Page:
Voltage Value (signed)
Voltage for analog inputs and outputs
Resolution:
1 µV
Value Range: -100,000,000 µV ~ 100,000,000 µV
Current Value (signed)
Current for analog inputs and outputs
Resolution:
1 µA
Value Range: -1,000,000 µA ~ 1,000,000 µA
Temperature Value (signed)
Temperature of RTD inputs
Resolution:
1/10 K
Value Range: -1,000 °C ~ 1,000 °C
Values:
-10,000 ~ 10,000
Temperature Value (signed)
Temperature for RTD inputs
Resolution:
1/100 K
Value Range: -1,000 °C ~ 1,000 °C
Values:
-100,000 ~ 100,000
Resistance Value
Resistance Value of RTD inputs
Resolution:
1/10 Ω
Value Range: 0 ~ 5,000 Ω
1 Byte
2 Bytes
2 Bytes
2 Bytes
4 Bytes
4 Bytes
2 Bytes
4 Bytes
2 Bytes
Tab. 7 Value Types
Note
Values are represented in little-endian byte order.
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Example
A voltage of 5 V is represented by a value of 5,000,000 by using Value Type 0x1D. In the
case the value is read from a module the Response Frame looks like this:
Header Field
Status
LEN
0x00
0x04
0x40
Data Field
Value
0x4B 0x4C
0x00
4.3 Implemented Commands
This section explains all available commands supported by the LucidControl.
Whether a module implements a specific command or not can be found in the module
specific documentation.
4.3.1 GetIo
This command reads the value of a channel. For input and output channels the command
returns the current state or value.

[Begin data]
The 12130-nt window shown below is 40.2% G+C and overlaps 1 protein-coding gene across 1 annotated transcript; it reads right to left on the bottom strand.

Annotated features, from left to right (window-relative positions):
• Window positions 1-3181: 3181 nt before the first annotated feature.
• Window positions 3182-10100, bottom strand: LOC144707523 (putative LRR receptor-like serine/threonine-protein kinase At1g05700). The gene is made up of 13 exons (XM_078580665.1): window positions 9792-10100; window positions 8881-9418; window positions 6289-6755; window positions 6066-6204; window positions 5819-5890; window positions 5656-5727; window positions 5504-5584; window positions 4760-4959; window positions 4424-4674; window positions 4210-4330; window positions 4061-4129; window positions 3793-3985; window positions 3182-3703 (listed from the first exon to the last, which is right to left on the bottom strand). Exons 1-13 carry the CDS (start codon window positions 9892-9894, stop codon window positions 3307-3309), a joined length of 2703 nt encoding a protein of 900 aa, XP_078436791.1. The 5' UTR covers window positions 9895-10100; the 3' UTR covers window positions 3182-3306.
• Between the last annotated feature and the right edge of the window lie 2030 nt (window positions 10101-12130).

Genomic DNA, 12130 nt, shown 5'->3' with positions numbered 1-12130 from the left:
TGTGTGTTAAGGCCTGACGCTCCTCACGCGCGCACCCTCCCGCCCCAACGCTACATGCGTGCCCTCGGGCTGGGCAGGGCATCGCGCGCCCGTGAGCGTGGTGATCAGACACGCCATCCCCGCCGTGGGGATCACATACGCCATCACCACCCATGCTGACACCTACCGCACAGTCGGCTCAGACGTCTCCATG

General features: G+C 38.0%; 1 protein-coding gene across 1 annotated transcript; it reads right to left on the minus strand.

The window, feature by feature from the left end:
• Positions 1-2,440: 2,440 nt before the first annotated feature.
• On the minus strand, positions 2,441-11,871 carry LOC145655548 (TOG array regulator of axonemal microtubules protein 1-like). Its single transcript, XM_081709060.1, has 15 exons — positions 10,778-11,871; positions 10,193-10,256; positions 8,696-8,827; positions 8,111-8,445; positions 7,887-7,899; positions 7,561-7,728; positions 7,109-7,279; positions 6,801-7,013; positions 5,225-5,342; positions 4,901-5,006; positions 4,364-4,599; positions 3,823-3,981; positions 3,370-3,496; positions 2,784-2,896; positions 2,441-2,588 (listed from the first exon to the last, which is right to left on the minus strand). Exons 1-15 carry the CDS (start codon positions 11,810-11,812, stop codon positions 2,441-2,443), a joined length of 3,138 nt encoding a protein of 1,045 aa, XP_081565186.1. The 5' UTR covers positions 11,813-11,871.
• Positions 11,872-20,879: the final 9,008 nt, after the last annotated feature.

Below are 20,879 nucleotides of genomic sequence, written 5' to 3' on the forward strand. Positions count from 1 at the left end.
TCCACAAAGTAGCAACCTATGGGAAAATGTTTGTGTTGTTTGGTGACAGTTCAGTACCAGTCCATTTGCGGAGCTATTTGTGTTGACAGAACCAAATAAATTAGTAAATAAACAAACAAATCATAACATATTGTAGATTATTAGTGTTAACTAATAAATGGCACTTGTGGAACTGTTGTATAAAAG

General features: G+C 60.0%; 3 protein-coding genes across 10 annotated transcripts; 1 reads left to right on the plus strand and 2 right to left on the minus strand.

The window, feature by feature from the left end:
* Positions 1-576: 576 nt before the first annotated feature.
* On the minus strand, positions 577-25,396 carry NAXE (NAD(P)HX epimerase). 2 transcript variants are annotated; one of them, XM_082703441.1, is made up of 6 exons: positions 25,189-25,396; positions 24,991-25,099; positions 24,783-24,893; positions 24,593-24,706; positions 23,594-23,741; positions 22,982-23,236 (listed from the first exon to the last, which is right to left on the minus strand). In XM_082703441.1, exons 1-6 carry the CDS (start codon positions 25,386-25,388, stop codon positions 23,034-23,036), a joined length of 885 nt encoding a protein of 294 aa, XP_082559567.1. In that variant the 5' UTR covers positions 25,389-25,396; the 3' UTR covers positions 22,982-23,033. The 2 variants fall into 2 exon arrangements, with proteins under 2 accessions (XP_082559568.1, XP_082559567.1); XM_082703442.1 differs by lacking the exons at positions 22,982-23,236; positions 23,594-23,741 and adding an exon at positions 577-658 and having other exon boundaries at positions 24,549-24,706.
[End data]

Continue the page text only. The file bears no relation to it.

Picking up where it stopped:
In the case that an output is read the command may return the state or value which was
written to the output before.
Request Frame
OPC
P1
0x46
Channel
P2
Value Type
LEN
0
Value
Description
Channel
Number of input or output channel (Range: 0 ~ 3)
Value Type See 4.2
Tab. 8 GetIo Request
Response Frame
In case of successful execution the command returns the value of the specified input
channel.
Status
Status
LEN
Size
Data Field
Value
Size represents the length of the Value which can be found in section 4.2.
In the case of an error the command returns Execution Status Code documented in section
4.4.
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Example
Read the Input channel 3 of a voltage input. The input channel returns -5V.
Request Frame
OPC
P1
0x46
0x03
Response Frame
Header Field
Status
LEN
0x00
0x04
P2
0x1D
0xC0
LEN
0
Data Field
Value
0xB4 0xB3
0xFF
4.3.2 GetIoGroup
This command reads a group of channel values. For input and output channels the
command returns the current states or values.
In the case that an output is read the command may return the states or values which were
written to the output before.
Request Frame
OPC
0x48
P1
Channel
Mask
P2
LEN
Value Type
0
Value
Description
Channel Bit Mask specifying the channel number(s)
Channel
Bit Position
Value
0
0
0x01
1
1
0x02
Channel
2
2
0x04
Mask
3
3
0x08
Values can be bitwise combined.
Examples
Accessing channel numbers 0 and 3
Value = 0x01 OR 0x08 = 0x09
Accessing channel numbers 1 and 2
Value = 0x02 OR 0x04 = 0x06
Value Type See 4.2
Tab. 9 GetIoGroup Request
Response Frame
In case of successful execution the command returns the value of the input channels
specified in the Channel Mask.
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Status
LEN
Data Field
Status
Size
Value(s)
Size represents the length of the value(s) which can be found in section 4.2. In the case
that more than one channel is read Size is a multiple of the size of one value.
In the case of an error the command returns Execution Status Code documented in section
4.4.
Example